21 November 2010
Mounir Fakhry Abdel-Nour, the second man in the Wafd, talks to Watani about the Wafd, politics and sectarian strife
The upcoming parliamentary elections come at a time when sectarian strife in Egypt has reached appalling proportions. Watani had a talk with Mounir Fakhry Abdel-Nour, the secretary general of the Wafd party since 2006. Mr Abdel-Nour comes from an Upper Egyptian Coptic family that has a dynamic history in politics, and is the Wafd candidate in the parliamentary elections in his hometown of Girga. He has a reputation for being a liberal Copt.
Watani began by asking Abdel-Nour about who or what he thought could be behind the current sectarian tension. “More than one factor is definitely to blame,” he said, “but it can all be summed up in what constitutes the prevalent culture today. This culture is the outcome of a fanatic religious address, a biased media, and school curricula that have long been discriminatory against Christians. One needs only count the number of religion-based shows aired on State-owned TV to know how widespread Islamised attitudes have become. And on private channels, Islamic TV is countered by Coptic TV, a situation which promotes intolerance and is alien to our Egyptian community.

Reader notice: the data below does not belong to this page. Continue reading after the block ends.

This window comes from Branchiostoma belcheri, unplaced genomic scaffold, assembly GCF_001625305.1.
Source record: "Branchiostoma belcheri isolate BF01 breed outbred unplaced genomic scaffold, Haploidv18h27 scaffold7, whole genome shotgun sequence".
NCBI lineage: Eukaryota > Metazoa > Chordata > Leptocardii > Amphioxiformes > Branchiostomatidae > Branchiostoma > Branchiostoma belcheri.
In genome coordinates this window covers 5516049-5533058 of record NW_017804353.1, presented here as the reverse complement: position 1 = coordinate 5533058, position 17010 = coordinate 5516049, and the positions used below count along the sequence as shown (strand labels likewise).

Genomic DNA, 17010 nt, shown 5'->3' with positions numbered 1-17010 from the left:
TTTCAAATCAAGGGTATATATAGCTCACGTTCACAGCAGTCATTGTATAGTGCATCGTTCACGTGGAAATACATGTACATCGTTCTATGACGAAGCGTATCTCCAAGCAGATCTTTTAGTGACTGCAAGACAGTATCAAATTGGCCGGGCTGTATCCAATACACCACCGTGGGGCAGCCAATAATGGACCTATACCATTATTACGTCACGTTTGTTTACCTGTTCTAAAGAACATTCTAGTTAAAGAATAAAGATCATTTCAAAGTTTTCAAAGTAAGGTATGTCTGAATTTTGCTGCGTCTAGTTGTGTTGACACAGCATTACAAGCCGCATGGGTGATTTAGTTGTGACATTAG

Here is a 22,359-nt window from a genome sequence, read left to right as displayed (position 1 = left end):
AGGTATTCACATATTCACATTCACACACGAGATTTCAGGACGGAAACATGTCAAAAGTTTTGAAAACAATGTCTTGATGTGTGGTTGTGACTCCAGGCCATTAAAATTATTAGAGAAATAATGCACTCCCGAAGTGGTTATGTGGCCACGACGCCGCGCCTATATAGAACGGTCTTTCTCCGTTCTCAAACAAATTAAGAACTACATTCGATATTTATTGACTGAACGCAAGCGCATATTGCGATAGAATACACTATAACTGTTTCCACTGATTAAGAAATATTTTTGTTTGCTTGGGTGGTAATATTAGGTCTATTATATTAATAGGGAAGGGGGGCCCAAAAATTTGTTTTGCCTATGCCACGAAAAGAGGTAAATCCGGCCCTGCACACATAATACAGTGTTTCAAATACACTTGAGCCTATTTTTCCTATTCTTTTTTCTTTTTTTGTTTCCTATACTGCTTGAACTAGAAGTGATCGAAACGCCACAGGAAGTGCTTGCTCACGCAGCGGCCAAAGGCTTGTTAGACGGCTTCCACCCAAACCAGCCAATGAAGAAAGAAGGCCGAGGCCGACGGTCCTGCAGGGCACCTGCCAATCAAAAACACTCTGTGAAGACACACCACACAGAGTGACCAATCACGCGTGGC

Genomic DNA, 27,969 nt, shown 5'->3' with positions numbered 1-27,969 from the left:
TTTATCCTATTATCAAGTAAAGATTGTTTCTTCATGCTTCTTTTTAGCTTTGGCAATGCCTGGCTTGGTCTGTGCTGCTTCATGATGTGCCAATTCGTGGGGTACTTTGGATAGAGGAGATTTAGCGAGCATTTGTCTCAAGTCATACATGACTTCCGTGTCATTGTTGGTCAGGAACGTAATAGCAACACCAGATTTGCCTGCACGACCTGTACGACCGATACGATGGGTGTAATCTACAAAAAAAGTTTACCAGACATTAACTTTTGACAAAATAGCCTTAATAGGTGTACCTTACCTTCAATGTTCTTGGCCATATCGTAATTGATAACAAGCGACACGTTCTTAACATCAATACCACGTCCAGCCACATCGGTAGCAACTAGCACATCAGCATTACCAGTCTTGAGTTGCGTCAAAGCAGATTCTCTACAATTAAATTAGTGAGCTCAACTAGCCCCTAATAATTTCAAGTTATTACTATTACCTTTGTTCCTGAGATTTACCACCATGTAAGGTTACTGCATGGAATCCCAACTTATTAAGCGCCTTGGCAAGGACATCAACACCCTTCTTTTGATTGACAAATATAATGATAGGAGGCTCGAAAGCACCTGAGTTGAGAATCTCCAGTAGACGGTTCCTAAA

“On the street, the Islamisation of the entire community is unmistakable. Greetings, dress code, trade, and general behaviour are increasingly ‘Islamic’. Copts feel alienated.
“In the education sphere, a study conducted by Dr Zeinab Radwan of Ain Shams University on school curricula throughout elementary education and on to university concluded that the curricula include notions that are contradictory to human rights and advocate discrimination based on colour, gender and religion.
“It is true that Ahmed Zaky Badr, the Education Minister since last January has launched a bold initiative to purge school curricula of discriminatory material but, let me remind you, this is not the first time an education minister has attempted to do so. Hussein Kamel Bahaa’ Eddin tried years ago to reform the curricula but was fiercely resisted by the ministry’s old guard. I expect Dr Badr’s mission to be no easy one and, on behalf of the Wafd party, as a rights activist and an Egyptian citizen first and foremost, I advise him to arm himself with guts, perseverance and firmness. I tell Dr Badr ‘we are behind you.’”
Not the answer
“Do you believe there are hidden forces that stand to benefit from a sectarianism rift in Egypt?” Watani asked. “Very possibly,” Abdel-Nour said. “It is obvious that sectarian tension is exploited and blown out of proportion; is underscored by the media in a manner sure to provoke hostile sentiments, but it is unclear who is behind all this.
“The State carries the huge responsibility of rectifying sectarian provocation, which can only be defeated through national solidarity. Presidential intervention in such case is welcome.